Renewable Revolution Through High Voltage Direct Current Systems

Since 2012, Asia-Pacific has attracted the most investments in clean energy in the world, more than tripling cumulative solar and wind capacity. As countries across this region focus more on producing their own energy, there has been a shift away from fossil fuel production and towards clean sources. As such, renewable energy adoption has accelerated, fueled by technological advancements, lower prices for solar panels and wind turbines, favorable government policies, and a significant increase in power demand. In fact, the Asian Development Bank predicts that our region of the world will collectively increase energy demand by 67 percent between 2010 and 2035.

Currently, Japan and South Korea collectively have the second largest number of offshore wind energy projects undergoing planning and construction in the world. However, as these projects come online, the boost in energy supply will require infrastructure improvements and a more modernized, interconnected grid system, capable of integrating clean energy sources and transferring power across long distances. One solution would be a global, electrical highway that helps facilitate a continuous supply of energy and minimizes disruption from intermittent renewable resources. For example, if the wind in a normally wind-dependent city dies, this super grid would take the electricity from its neighbors and quickly fill in to ensure that there isn’t a lapse in electricity. 

In order to meet this growing supply, High Voltage Direct Current (HVDC) transmission is key to expediting clean, efficient power for our everyday electricity needs.

Today, the majority of power grids use alternating current (AC), which is less efficient at carrying energy over long distances and therefore more prone to power outages. HVDC systems address these issues by transporting electricity in direct current (DC) and converting it back to AC on delivery. This technology can move up to three times more electricity and transport bulk power across longer distances than traditional AC transmission systems, carrying energy as far as 400 miles. HVDC solutions can also support existing AC transmission systems or build new power highways.

HVDC is the ideal solution to move power over long distances, interconnect grids across country borders, and integrate intermittent sources of energy from renewables, ultimately improving the quality, stability and reliability of the grid. By bridging the divide between remote wind and solar farms and populated cities, HVDC can facilitate a rapid transition from fossil fuels such as oil, coal and natural gas to clean, renewable energy.

This solution is being utilized all over the world. For example, GE Power’s Grid Solutions business and TenneT Offshore GmbH in Germany are working to complete the DolWin3 project, which will rely on GE’s HVDC MaxSine Voltage Source Converters (VSC). Together, this solution will allow DolWin3 to transmit and distribute 900 MW of electricity produced at the DolWin3 wind farm through 161 miles of subsea and underground cables to a converter station in Dörpen West. It will then travel through an additional 100 miles of subsea and underground cables to an additional converter, where it is converted to AC and distributed to the onshore grid. Dolwin3 will bring clean energy to over one million homes in Germany and ultimately help support “Energiewende,” Germany’s energy transition to a low-carbon, nuclear-free economy.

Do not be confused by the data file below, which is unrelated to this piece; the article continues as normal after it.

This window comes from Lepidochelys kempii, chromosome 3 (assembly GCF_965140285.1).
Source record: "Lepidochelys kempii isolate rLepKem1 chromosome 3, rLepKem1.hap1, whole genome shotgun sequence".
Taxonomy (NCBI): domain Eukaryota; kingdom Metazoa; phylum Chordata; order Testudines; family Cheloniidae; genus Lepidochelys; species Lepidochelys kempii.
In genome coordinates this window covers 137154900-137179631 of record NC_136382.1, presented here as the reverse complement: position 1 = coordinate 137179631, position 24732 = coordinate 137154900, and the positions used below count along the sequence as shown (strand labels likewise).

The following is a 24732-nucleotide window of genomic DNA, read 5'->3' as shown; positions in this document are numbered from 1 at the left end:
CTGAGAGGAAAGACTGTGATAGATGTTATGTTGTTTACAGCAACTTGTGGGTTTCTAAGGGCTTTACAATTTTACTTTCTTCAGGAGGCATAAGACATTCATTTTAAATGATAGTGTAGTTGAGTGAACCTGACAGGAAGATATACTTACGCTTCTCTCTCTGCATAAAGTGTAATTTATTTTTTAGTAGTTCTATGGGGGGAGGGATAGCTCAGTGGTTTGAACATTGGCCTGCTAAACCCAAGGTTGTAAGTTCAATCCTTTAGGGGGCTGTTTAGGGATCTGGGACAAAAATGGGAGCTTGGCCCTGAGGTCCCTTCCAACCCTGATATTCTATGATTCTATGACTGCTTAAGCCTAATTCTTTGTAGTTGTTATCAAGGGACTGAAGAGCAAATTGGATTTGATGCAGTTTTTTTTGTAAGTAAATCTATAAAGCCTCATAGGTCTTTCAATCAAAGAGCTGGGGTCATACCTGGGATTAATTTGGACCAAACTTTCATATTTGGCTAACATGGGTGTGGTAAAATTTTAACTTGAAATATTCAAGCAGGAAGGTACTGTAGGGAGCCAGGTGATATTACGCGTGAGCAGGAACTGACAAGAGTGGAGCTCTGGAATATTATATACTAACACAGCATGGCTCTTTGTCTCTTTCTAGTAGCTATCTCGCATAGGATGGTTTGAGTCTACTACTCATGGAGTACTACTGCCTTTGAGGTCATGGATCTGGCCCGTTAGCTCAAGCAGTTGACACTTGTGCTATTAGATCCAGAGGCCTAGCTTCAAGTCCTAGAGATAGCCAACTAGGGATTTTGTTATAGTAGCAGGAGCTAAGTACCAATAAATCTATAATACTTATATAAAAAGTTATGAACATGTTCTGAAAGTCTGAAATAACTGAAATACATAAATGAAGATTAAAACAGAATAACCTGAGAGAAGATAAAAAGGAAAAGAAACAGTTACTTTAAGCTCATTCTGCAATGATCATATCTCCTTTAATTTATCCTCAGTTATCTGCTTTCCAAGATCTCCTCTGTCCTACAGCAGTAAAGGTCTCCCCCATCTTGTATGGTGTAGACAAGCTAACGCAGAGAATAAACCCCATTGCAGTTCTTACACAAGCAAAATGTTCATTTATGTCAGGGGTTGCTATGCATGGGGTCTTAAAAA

Solutions, such as the one GE is developing in Germany, are critical to expediting renewable energy proliferation as the world demands a faster transition to clean resources. By utilizing VSC, utilities can control real and reactive power independently and transmit real power into weak AC networks, which is also critical for renewable energy transmission.

As more renewables come online, emerging technology, such as energy storage, enables the harvesting of surplus energy, which can be released to the grid as needed. This results in game-changing, integrated solutions that can improve the reliability of intermittent energy.

In Asia-Pacific, we are ripe for clean and efficient energy. Much of the world’s population is concentrated in this area, where we have some of the fastest developing economies in the world. By taking learnings from past HVDC projects, such as DolWin3, our region is better positioned to provide more sustainable, inclusive and reliable energy to accelerate the expansion of our local industries and economies. This could eventually translate to higher wages and reduced poverty.

By deregulating electricity, making appropriate financing solutions available, and identifying efficient regional and global trading schemes, we can revolutionize the energy landscape we know today. However, in order for that to happen, it is imperative that the industry makes the right investments today to enable renewable energy proliferation and deliver electricity to the grid in a way that ensures long-term efficiency and stability.

Lead image: DolWin Gamma during jacking up. Credit: TenneT, GE

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Jean-Pierre is the China, East Asia Pacific (CEAP) Region Leader, at GE Power’s Grid Solutions business based in Singapore, since July 2017. Jean-Pierre has over 30 years of vast experience in the power business. He started his career in engineering, project management and sales for hydro power plants in Indonesia and Korea. He then moved to Thailand to set up a unit to locally develop and execute energy and infrastructure projects. In 1999, he managed Alstom Power in Thailand, driving the successful sales and construction of several Small Power Producers (SPP) and Independent Power Producers (IPP) projects, before returning to France to lead Alstom’s Water unit in Nantes.

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